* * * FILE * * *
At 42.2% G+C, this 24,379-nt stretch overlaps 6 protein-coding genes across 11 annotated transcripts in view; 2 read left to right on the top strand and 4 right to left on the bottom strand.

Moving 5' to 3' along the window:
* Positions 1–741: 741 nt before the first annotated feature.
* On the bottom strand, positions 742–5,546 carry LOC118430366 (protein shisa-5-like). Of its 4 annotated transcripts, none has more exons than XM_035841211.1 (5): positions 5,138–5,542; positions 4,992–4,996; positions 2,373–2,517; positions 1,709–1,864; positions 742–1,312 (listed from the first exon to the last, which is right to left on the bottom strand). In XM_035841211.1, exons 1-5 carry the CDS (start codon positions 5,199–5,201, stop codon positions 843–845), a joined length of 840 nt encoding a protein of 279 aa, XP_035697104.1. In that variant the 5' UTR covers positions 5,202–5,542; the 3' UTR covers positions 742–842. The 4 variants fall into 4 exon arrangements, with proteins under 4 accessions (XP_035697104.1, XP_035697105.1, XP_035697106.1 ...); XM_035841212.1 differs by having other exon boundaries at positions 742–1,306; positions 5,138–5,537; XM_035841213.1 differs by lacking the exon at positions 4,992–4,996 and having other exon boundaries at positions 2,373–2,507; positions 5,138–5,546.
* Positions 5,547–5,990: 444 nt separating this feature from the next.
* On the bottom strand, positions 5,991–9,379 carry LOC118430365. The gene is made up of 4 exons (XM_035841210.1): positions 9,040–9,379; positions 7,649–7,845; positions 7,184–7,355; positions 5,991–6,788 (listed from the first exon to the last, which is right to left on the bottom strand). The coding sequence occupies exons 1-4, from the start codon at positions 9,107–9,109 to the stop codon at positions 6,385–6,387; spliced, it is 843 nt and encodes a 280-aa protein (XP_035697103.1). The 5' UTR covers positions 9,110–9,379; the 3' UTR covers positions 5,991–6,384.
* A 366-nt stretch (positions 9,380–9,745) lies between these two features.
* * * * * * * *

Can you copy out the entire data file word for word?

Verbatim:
At 42.2% G+C, this 24,379-nt stretch overlaps 6 protein-coding genes across 11 annotated transcripts in view; 2 read left to right on the top strand and 4 right to left on the bottom strand.

Moving 5' to 3' along the window:
* Positions 1–741: 741 nt before the first annotated feature.
* On the bottom strand, positions 742–5,546 carry LOC118430366 (protein shisa-5-like). Of its 4 annotated transcripts, none has more exons than XM_035841211.1 (5): positions 5,138–5,542; positions 4,992–4,996; positions 2,373–2,517; positions 1,709–1,864; positions 742–1,312 (listed from the first exon to the last, which is right to left on the bottom strand). In XM_035841211.1, exons 1-5 carry the CDS (start codon positions 5,199–5,201, stop codon positions 843–845), a joined length of 840 nt encoding a protein of 279 aa, XP_035697104.1. In that variant the 5' UTR covers positions 5,202–5,542; the 3' UTR covers positions 742–842. The 4 variants fall into 4 exon arrangements, with proteins under 4 accessions (XP_035697104.1, XP_035697105.1, XP_035697106.1 ...); XM_035841212.1 differs by having other exon boundaries at positions 742–1,306; positions 5,138–5,537; XM_035841213.1 differs by lacking the exon at positions 4,992–4,996 and having other exon boundaries at positions 2,373–2,507; positions 5,138–5,546.
* Positions 5,547–5,990: 444 nt separating this feature from the next.
* On the bottom strand, positions 5,991–9,379 carry LOC118430365. The gene is made up of 4 exons (XM_035841210.1): positions 9,040–9,379; positions 7,649–7,845; positions 7,184–7,355; positions 5,991–6,788 (listed from the first exon to the last, which is right to left on the bottom strand). The coding sequence occupies exons 1-4, from the start codon at positions 9,107–9,109 to the stop codon at positions 6,385–6,387; spliced, it is 843 nt and encodes a 280-aa protein (XP_035697103.1). The 5' UTR covers positions 9,110–9,379; the 3' UTR covers positions 5,991–6,384.
* A 366-nt stretch (positions 9,380–9,745) lies between these two features.